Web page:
Everything You Do Matters – Br. Lain Wilson

Feast of Saint James of Jerusalem

When was the last time you wore a uniform?

I remember all the uniforms I’ve worn over the years, whether for sports or school or choir. They each signaled commitment, belonging, and interest, and equipped me for performance. I also remember something my parents told me: that when I wore a uniform, I wasn’t only representing myself—I was representing the group I belonged to. I took on the reputation of the group when I put on the uniform—and, just as importantly, my behavior contributed back to that reputation. Whose you are matters, and everything you do while wearing the uniform also matters.

I have these two themes, belonging and action, on my mind today, the feast of Saint James of Jerusalem. The early Church recognized him, as we do, as a brother of Jesus, as attested in our Gospel lesson. But he wasn’t just a relative. Other biblical texts, including our readings from Acts and 1 Corinthians, show that James was one of the leaders of the Christian community in Jerusalem. Nonbiblical sources, meanwhile, signal that James was not only one of but the leader of the Jerusalem Church, a figure of towering importance for a community that faced fundamental questions of identity and mission. In particular, James was the leader of the group that argued for continued observance of at least some Jewish laws by followers of Jesus, in contrast to leaders like Paul who advocated for the development of a Christian community free of requirements of the law.

But whatever his own convictions, the portrait of James from Acts sees him standing in the middle of these two groups, dedicated to resolving tensions and achieving compromise. On the one hand, he recognizes the mission to the Gentiles as an enterprise ordained by God, and so supports an outward and encompassing orientation. On the other hand, though, he believes that even those Gentiles should be bound to follow some parts of Jewish law, especially around sexual morality and food practices. This “decree” positions James, at least in his depiction in Acts, as a figure of compromise and reconciliation between two divergent approaches to mission.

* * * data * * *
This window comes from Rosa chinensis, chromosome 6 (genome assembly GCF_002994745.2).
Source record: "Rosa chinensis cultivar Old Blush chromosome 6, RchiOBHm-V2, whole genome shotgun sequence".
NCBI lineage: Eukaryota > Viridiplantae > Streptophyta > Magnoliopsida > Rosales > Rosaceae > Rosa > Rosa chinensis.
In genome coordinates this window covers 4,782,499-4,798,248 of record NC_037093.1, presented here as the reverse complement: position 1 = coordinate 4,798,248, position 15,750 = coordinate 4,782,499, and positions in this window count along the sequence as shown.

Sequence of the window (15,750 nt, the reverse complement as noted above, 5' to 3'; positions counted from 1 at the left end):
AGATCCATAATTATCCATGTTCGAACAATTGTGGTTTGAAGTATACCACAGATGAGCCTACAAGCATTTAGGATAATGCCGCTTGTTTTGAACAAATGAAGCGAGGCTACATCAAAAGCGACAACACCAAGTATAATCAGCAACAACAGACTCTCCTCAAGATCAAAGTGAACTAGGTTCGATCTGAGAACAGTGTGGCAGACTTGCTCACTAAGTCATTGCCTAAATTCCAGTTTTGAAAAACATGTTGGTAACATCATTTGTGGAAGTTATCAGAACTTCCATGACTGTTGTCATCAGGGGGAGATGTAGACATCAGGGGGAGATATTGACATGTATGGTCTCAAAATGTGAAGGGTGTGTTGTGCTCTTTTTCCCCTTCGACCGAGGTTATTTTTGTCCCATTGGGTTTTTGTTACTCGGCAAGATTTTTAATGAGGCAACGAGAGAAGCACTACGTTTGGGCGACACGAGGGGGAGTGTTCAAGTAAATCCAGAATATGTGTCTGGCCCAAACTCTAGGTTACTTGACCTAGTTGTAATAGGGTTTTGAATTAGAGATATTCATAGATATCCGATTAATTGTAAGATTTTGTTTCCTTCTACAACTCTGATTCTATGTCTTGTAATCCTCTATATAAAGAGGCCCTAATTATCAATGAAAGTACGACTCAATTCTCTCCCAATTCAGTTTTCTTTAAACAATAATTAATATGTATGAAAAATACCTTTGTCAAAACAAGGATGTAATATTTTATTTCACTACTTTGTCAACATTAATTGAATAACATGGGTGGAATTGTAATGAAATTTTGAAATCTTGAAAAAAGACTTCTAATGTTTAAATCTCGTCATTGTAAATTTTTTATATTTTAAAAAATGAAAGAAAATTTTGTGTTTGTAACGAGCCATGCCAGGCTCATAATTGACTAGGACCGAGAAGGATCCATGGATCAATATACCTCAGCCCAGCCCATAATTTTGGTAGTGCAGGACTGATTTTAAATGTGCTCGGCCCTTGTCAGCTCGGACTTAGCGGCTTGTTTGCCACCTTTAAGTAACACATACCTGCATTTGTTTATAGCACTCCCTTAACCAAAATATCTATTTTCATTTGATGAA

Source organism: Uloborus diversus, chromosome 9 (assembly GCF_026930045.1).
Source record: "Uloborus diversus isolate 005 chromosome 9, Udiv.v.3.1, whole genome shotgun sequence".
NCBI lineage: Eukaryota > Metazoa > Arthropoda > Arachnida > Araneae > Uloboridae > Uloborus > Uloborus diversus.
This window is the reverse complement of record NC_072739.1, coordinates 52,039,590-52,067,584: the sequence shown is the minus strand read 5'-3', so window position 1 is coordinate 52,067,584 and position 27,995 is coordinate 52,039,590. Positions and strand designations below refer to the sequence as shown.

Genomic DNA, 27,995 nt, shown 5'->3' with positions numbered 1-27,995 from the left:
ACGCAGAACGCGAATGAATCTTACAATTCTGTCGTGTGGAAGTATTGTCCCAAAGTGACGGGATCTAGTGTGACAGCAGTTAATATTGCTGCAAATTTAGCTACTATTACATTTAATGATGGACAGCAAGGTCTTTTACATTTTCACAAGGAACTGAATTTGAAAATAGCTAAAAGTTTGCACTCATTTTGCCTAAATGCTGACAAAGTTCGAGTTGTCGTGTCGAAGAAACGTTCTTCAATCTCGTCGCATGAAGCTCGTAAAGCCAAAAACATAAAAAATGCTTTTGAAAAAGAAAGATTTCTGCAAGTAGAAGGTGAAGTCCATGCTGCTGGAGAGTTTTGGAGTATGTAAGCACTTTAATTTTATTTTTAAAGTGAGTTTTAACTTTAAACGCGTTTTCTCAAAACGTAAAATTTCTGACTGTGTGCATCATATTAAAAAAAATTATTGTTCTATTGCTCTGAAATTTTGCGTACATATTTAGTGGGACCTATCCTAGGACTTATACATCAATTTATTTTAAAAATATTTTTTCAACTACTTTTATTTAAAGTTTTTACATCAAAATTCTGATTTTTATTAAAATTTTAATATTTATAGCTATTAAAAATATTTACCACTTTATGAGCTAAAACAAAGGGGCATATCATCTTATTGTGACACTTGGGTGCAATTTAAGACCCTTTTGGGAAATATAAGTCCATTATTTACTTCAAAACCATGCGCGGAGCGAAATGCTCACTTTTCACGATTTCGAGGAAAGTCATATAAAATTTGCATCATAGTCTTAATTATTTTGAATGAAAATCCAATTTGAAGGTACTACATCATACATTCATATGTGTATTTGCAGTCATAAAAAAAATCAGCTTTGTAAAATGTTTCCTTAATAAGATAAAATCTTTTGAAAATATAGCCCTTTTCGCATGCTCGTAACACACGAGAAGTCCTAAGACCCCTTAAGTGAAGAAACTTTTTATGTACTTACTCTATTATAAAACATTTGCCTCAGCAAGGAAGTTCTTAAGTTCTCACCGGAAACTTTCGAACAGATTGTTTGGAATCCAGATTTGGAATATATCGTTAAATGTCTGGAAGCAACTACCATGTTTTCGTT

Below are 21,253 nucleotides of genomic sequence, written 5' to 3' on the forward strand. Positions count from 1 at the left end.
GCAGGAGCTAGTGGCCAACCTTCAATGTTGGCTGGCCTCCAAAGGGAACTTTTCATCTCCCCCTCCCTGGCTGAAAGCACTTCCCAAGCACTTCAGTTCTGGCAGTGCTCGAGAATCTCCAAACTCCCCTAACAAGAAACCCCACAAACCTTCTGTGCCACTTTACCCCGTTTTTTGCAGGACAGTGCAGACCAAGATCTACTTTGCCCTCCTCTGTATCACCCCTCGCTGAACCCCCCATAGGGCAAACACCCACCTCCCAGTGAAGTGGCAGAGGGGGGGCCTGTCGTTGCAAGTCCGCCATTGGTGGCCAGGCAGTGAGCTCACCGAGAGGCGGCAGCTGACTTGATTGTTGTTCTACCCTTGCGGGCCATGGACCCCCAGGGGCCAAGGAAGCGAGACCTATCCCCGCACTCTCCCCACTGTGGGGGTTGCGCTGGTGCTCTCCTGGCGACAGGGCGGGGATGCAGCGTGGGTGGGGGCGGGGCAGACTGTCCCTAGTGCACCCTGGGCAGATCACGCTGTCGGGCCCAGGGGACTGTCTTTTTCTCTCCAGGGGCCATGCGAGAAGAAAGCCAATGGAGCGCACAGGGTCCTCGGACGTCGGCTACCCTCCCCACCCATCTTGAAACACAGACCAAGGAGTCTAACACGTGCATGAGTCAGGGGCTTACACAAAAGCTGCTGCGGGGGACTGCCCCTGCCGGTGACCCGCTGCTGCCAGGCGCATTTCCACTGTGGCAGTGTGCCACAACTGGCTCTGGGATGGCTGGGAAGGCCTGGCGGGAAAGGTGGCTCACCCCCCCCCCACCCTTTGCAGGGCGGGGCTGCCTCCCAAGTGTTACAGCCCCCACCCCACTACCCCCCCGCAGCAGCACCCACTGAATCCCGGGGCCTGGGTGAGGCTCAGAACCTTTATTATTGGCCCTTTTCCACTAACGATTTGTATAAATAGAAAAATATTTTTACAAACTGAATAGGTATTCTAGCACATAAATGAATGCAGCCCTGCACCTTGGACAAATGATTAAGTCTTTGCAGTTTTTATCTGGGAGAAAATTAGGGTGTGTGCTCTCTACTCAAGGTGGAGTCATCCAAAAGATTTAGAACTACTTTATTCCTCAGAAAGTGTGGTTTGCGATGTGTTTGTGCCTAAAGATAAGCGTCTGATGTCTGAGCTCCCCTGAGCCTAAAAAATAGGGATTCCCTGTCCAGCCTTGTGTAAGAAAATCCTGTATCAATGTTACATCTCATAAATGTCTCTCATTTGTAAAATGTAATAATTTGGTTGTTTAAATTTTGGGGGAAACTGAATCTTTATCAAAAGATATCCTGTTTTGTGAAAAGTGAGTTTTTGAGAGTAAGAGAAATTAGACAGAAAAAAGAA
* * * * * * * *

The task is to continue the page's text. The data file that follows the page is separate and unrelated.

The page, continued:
If Acts shows James acting to bring two groups together, other writings highlight his fundamental characteristic of righteousness. A fourth-century Church historian describes him as the “bulwark of the people and righteousness.”[1] This righteousness wasn’t easy or obvious, and was borne out in James’s life and death: he struggled for the poor against the powerful, and he suffered for it, dying a martyr’s death—and praying, even as he died, for those who were killing him. Care for the poor, not favoring the rich, patience and prayer in suffering—all these are themes of the letter attributed to him. What it means to live into our faith, to put into practice what we hear, to love our neighbor. That what we do and what we believe are inseparable. In other words, what it means to clothe ourselves in Christ.

James knew who he belonged to—not just any faction or people, but God. And though his vision of the Church did not win out, his example of reconciliation and righteousness have contributed to and built up the Church that we have inherited. We have put on the uniform of the Church—the Body of Christ. What does your uniform look like? What strength are you drawing from the uniform, from the Body it represents—and what are you contributing? Everything you do—everything we do—goes back into that Body, to build up that Body for those who come after. We, each of us, have put on the uniform of the Church, have clothed ourselves in Christ, and we can’t take it off again in this life. Everything we do matters.

Amen.


[1] Quoted in J. Painter, Just James: The Brother of Jesus in History and Tradition (Columbia, SC, 1997), 122. The fourth-century Church historian Eusebius is quoting the second-century writer Hegesippus.

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